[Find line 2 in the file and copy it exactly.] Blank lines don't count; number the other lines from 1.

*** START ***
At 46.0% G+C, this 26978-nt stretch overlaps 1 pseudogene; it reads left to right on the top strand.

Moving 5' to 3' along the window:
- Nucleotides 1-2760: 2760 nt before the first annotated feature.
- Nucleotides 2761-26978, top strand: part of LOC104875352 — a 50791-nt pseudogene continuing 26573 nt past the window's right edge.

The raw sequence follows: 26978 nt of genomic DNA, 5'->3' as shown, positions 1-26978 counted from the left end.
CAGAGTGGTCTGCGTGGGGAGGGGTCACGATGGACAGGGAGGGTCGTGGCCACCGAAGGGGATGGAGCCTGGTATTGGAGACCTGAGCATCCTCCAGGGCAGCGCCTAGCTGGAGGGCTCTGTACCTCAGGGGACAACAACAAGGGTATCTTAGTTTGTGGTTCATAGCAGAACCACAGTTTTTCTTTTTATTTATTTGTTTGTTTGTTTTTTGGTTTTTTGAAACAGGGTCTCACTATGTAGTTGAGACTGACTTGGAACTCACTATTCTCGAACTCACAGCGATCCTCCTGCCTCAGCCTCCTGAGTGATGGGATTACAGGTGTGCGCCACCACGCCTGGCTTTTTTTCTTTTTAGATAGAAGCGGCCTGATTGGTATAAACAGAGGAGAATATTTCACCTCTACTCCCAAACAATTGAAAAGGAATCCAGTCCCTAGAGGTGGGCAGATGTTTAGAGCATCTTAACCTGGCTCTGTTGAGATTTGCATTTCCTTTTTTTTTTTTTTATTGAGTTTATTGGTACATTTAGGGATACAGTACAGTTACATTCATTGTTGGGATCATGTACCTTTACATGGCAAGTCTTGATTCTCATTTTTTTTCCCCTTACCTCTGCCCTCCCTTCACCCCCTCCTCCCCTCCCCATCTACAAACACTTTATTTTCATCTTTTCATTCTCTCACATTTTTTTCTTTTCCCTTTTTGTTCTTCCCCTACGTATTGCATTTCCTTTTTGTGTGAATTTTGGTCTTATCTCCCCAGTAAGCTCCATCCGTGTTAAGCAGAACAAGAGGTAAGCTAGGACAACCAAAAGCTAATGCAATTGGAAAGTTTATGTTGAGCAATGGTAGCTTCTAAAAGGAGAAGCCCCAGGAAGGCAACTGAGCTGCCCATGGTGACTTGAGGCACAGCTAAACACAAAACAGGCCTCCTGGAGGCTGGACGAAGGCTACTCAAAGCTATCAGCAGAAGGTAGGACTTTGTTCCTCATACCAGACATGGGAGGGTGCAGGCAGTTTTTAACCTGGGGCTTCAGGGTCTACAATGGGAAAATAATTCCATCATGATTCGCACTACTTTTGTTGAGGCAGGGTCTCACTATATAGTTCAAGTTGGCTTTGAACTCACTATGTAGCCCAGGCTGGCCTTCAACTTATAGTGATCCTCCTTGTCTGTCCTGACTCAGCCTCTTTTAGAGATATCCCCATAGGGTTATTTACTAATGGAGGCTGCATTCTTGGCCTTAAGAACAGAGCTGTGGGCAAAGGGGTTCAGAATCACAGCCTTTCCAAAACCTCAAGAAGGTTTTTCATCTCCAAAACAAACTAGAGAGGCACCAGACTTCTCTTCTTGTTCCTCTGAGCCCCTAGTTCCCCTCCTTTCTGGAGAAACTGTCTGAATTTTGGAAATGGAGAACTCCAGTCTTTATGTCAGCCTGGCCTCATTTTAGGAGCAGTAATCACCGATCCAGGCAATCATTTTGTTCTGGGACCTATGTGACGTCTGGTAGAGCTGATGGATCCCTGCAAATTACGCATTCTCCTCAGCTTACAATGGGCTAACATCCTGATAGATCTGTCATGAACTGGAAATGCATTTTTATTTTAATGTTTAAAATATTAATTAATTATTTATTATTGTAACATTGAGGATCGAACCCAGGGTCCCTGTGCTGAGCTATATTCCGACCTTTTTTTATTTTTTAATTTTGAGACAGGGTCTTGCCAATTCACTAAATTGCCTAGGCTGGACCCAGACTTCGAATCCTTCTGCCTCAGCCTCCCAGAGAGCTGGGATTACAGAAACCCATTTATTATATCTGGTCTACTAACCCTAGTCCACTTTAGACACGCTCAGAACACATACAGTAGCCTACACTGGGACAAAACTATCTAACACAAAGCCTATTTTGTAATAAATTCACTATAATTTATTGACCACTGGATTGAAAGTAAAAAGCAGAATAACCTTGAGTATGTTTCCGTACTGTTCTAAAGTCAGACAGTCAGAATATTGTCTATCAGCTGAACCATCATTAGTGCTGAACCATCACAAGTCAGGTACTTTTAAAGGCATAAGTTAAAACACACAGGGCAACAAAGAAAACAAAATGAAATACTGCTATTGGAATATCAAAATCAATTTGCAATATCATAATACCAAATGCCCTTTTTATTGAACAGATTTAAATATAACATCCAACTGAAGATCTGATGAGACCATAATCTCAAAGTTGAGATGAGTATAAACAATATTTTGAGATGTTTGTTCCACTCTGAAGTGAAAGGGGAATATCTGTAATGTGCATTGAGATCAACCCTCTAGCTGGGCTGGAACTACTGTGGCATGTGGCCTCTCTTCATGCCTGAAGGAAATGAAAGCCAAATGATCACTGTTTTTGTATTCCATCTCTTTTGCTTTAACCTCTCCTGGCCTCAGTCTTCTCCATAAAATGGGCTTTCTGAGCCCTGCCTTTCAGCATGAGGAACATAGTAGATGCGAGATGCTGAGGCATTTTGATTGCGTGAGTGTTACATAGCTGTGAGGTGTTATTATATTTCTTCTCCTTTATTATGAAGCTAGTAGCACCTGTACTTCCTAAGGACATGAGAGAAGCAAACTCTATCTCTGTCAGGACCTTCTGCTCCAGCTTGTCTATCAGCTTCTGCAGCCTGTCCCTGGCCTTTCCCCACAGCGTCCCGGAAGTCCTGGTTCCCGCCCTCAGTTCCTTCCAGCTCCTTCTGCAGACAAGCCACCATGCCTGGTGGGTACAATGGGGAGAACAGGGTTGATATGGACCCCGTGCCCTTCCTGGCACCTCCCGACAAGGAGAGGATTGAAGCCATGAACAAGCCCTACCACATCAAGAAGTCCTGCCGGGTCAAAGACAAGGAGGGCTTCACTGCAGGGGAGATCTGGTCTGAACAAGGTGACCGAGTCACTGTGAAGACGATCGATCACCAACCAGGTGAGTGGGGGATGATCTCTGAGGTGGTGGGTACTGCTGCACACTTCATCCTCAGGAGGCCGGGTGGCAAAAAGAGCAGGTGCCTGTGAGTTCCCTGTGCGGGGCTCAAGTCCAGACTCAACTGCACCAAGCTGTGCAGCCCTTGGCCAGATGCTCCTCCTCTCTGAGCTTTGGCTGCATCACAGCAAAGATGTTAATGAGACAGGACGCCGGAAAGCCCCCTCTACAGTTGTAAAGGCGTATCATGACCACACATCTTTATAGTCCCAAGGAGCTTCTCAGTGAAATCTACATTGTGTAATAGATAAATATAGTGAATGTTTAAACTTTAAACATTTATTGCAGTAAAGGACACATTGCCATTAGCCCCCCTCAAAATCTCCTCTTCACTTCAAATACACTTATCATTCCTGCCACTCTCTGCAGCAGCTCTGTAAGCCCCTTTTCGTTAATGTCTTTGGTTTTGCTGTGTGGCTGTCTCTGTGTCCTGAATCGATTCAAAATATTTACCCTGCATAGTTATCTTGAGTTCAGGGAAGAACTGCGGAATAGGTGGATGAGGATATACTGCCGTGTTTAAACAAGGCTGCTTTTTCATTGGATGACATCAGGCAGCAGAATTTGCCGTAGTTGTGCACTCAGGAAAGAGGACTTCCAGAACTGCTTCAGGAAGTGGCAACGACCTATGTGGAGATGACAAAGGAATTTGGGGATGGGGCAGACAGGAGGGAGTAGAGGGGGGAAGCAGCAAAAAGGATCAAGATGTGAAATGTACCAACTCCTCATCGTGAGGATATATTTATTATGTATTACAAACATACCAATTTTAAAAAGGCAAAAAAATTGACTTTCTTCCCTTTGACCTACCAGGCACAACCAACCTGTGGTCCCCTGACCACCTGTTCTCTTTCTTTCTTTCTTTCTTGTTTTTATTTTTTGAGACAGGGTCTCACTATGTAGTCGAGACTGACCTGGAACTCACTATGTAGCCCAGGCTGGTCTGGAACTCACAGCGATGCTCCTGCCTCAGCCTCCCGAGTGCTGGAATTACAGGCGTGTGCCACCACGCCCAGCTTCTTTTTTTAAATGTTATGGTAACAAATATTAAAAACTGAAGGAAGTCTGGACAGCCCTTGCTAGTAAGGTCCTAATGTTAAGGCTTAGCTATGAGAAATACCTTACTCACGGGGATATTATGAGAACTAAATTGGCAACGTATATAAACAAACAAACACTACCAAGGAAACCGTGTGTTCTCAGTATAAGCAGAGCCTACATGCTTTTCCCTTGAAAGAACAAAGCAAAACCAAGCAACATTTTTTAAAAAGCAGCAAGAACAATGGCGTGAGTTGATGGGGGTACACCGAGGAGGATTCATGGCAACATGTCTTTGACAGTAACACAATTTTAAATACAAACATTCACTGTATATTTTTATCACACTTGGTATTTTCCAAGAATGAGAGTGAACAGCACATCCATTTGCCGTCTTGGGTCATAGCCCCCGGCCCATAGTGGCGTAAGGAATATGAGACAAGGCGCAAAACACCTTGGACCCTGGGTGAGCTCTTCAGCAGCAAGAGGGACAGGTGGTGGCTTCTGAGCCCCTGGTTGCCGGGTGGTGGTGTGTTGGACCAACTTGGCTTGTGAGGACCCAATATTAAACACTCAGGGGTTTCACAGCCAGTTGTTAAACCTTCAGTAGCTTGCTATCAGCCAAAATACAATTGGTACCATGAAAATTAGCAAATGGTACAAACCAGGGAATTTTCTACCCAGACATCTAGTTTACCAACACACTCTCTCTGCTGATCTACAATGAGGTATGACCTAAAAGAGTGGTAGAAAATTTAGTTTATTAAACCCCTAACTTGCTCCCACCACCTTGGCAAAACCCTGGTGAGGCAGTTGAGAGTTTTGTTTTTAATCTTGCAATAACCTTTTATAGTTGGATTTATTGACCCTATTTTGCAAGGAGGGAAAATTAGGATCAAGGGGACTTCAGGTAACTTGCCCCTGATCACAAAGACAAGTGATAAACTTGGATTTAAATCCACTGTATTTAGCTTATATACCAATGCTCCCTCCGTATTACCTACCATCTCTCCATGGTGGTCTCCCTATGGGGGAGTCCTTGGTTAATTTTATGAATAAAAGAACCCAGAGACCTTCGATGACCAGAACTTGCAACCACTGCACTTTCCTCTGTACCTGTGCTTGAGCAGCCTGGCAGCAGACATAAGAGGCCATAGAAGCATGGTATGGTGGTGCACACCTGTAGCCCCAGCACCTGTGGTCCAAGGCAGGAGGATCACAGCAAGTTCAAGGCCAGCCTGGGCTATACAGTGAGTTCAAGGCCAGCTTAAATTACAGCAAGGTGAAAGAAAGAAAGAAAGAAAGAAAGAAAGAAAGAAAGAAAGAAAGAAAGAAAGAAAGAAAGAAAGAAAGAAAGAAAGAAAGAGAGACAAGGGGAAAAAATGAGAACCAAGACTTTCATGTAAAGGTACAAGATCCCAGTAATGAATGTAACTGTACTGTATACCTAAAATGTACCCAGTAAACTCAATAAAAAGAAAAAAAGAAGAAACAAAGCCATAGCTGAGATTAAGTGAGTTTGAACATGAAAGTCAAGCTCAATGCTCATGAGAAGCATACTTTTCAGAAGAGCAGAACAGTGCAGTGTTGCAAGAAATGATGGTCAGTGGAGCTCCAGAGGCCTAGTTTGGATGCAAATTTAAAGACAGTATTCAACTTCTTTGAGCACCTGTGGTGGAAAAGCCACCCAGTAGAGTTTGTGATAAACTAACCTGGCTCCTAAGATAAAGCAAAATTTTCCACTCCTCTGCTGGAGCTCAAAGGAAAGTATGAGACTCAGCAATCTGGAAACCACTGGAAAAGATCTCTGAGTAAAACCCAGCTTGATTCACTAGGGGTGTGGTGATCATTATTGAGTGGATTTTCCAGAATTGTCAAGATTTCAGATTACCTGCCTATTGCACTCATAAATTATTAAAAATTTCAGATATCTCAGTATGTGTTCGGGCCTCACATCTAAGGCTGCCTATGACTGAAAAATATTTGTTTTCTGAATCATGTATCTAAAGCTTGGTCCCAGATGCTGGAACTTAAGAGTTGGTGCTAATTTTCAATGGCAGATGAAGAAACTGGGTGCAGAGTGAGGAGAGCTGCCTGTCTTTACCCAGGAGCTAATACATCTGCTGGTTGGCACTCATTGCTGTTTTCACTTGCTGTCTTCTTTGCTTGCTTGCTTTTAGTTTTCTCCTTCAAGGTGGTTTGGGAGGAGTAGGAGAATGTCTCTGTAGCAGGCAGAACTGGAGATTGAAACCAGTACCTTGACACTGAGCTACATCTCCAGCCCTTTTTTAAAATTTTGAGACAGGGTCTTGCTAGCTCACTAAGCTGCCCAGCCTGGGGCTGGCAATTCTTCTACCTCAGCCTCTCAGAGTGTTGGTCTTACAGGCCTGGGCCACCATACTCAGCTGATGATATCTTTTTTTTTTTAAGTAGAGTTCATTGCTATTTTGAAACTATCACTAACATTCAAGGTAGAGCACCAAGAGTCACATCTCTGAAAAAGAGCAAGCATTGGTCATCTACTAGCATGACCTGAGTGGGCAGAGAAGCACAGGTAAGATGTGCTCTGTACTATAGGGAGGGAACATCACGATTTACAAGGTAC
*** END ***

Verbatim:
Moving 5' to 3' along the window: